"Of course people are going to do that."
John Danaher, a senior lecturer in law at the National University of Ireland Galway and coeditor of the book Robot Sex: Social and Ethical Implications, told Motherboard that images and representations like this could be viewed as a type of revenge porn if they're created or shared without consent.
"Is this something the other person wants? Is it mutually desirable/pleasurable? I don't think anyone should be creating representations of this sort without the consent of the real person," Danaher said. "I also think anyone who might want to make such an image of themselves should think about the possibility of the representations being stolen, shared, and used for malicious purposes at a later point."
Ultimately, a pornographic image created with VaM doesn't look meaningfully different than a drawn or Photoshopped pornographic image, or other 3D-rendered porn, all of which have have been used to create nonconsensual porn for decades. The difference here, much like it was with deepfakes, is that new technologies have democratized the tools for creating this kind of adult content, making them cheaper and easier to use.
"They're visualizing memories burned into their neurons, adding audio/visual (and now possibly haptic) reality to whatever scraps of time are left in their brain."
The plug-and-play nature of VaM makes it so a user doesn't need to make their own 3D model of a celebrity in order to have sex with it in VR; they can just download a 3D model that someone else in the community has made. Even tools and platforms that are not specifically for adult content enable this—Daz 3D, the popular and free 3D modeling tool, has a store where users can upload and sell their creations. It didn't take much searching to find 3D models of real people like Natalie Portman and Lupita Nyong'o (on sale on that store for $19.95 and $18.95, respectively). These models can be bought, downloaded, and combined with other tools like VaM to create nonconsensual porn. After browsing Daz 3D, we were also targeted with ads of generic, scantily clad 3D models of women that invited us to "get her now." Daz 3D did not respond to our request for comment.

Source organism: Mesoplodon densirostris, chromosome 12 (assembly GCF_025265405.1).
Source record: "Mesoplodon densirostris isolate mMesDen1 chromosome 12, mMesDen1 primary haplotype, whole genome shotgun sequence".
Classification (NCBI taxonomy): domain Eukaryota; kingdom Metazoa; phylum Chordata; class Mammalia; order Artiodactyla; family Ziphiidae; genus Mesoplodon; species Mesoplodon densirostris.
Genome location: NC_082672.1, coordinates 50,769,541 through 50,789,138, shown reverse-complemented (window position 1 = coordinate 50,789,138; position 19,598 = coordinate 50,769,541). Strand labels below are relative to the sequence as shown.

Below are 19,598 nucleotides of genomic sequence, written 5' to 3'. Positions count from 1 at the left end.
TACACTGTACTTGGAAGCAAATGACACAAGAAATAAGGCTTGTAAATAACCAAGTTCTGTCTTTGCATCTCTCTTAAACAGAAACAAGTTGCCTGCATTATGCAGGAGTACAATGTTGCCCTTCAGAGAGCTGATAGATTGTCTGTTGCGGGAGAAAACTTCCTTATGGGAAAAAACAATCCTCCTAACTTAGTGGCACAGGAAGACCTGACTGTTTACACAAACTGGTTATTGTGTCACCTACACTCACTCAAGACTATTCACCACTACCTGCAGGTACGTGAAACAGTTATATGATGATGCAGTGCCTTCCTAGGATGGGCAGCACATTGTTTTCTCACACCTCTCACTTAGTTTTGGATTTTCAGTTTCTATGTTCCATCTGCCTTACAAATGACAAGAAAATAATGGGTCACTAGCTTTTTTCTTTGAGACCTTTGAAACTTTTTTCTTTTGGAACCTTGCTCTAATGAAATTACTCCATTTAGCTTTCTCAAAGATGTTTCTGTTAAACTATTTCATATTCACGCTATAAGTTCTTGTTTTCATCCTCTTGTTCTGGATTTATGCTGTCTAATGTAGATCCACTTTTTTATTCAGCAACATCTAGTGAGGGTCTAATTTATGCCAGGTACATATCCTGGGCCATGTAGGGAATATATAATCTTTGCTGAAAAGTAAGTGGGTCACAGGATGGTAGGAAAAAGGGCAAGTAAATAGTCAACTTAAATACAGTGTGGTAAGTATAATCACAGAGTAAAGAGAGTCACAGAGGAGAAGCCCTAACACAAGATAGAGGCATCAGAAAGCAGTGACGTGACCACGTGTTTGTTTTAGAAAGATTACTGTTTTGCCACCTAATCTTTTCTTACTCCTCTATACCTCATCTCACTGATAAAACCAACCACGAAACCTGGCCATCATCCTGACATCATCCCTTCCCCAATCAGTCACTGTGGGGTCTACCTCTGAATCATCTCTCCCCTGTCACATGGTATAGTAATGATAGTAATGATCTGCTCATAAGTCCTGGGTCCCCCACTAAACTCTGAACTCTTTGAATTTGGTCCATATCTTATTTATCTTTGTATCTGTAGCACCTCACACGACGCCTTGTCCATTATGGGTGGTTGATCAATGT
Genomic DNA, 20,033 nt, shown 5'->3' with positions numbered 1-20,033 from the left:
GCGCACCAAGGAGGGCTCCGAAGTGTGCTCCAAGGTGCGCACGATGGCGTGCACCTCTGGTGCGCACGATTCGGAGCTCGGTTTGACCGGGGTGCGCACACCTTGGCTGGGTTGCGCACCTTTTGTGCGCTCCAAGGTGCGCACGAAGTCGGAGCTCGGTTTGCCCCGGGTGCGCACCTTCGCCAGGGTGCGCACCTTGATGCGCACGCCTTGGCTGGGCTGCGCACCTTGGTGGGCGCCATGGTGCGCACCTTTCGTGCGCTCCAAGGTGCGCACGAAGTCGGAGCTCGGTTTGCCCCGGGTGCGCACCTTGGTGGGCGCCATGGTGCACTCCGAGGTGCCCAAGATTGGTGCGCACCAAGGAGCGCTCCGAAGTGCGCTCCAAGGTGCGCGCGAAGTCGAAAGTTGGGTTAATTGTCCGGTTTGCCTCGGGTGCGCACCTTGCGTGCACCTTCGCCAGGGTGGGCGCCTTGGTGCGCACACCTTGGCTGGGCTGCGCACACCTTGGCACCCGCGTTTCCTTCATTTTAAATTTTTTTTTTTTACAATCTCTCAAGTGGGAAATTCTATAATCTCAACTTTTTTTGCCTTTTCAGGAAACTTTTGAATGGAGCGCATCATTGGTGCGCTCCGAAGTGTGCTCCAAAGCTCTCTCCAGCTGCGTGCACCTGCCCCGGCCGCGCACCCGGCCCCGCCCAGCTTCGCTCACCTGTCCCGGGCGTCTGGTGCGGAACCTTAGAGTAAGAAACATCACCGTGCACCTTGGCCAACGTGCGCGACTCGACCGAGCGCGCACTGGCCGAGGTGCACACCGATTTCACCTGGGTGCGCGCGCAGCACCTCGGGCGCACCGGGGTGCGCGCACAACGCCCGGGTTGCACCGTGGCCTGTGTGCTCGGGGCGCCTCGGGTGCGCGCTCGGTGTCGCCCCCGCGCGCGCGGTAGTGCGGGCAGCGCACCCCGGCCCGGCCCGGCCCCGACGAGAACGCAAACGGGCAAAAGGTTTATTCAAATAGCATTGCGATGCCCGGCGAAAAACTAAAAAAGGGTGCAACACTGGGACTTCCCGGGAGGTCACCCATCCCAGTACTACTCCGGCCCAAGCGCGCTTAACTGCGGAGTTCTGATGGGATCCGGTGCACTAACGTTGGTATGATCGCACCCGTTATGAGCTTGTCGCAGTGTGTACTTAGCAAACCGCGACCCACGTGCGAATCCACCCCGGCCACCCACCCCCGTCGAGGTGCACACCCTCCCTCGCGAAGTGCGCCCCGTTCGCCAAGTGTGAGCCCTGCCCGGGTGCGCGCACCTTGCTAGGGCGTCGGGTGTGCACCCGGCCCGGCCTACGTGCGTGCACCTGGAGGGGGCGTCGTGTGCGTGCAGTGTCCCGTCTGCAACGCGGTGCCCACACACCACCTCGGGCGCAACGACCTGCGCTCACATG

Kyle Machulis, who creates open source software for controlling sex toys, discovered the VaM community because it was using his tools to connect VaM to a Fleshlight Launch, an automated masturbation device. This way, for example, when a character in VaM moved her hand up and down a virtual penis, the Launch strokes the user's real penis in sync, creating a more immersive experience.
Machulis asked users in the VaM subreddit how, exactly, they use the sex simulator. He told Motherboard that he was a little surprised by the answers.
"The fact that I was surprised people would make exes probably says more about me and my naivety than it does about the community," he said. "Of course people are going to do that. They're visualizing memories burned into their neurons, adding audio/visual (and now possibly haptic) reality to whatever scraps of time are left in their brain."
Some people in these communities told us they make 3D avatars of real people because it's cathartic, or because they just like the aesthetics, but they almost always do it to women's bodies. Danaher said that it is potentially unhealthy to hold on to the past in this way, but the people in this community that Motherboard talked to said that programs like VaM are a way to get back to a time or a feeling they can't get back to otherwise.
"Memories exist in [our] heads, memorabilia exists in our physical storage," Machulis said. "When those memories are brought into a digital environment like VaM, Second Life, etc, things get real complicated, real quick."